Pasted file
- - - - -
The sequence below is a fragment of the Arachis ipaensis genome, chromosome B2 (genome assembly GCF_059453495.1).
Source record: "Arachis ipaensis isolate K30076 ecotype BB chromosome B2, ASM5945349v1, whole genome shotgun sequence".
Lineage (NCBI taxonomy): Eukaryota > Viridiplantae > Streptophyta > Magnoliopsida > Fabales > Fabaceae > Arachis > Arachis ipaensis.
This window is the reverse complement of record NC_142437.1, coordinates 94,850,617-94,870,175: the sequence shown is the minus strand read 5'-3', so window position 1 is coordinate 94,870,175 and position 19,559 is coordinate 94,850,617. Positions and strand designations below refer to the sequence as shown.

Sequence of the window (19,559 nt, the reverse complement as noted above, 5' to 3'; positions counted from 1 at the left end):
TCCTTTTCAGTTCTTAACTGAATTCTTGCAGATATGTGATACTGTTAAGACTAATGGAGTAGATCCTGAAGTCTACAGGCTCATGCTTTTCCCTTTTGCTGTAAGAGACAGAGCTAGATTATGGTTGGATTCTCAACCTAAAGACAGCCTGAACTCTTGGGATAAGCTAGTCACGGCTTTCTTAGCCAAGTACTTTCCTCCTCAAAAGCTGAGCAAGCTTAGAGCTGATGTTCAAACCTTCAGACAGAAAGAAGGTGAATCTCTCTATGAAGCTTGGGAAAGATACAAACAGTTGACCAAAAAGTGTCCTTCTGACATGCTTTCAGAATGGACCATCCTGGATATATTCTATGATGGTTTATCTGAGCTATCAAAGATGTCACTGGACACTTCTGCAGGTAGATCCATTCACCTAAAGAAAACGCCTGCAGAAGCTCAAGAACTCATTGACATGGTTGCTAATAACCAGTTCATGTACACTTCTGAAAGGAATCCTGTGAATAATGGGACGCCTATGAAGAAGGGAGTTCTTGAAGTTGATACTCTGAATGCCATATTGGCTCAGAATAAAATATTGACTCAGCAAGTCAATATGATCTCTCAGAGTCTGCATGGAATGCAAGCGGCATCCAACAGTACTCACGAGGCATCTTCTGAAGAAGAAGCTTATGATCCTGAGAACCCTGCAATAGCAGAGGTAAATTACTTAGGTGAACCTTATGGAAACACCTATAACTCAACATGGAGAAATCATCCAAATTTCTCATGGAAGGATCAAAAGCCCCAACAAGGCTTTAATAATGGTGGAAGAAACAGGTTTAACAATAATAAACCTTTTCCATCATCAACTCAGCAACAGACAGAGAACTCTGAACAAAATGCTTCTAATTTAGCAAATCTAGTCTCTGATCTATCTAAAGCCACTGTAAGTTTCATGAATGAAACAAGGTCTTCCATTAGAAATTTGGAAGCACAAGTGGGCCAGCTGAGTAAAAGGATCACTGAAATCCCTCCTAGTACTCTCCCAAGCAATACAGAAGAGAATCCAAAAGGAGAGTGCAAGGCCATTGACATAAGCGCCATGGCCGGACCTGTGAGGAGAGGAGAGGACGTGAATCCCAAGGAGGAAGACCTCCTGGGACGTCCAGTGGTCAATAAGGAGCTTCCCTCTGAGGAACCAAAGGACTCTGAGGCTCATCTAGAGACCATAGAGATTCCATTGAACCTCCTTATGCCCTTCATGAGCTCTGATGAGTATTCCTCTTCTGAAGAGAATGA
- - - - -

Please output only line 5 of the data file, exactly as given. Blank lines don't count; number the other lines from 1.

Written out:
Sequence of the window (19,559 nt, the reverse complement as noted above, 5' to 3'; positions counted from 1 at the left end):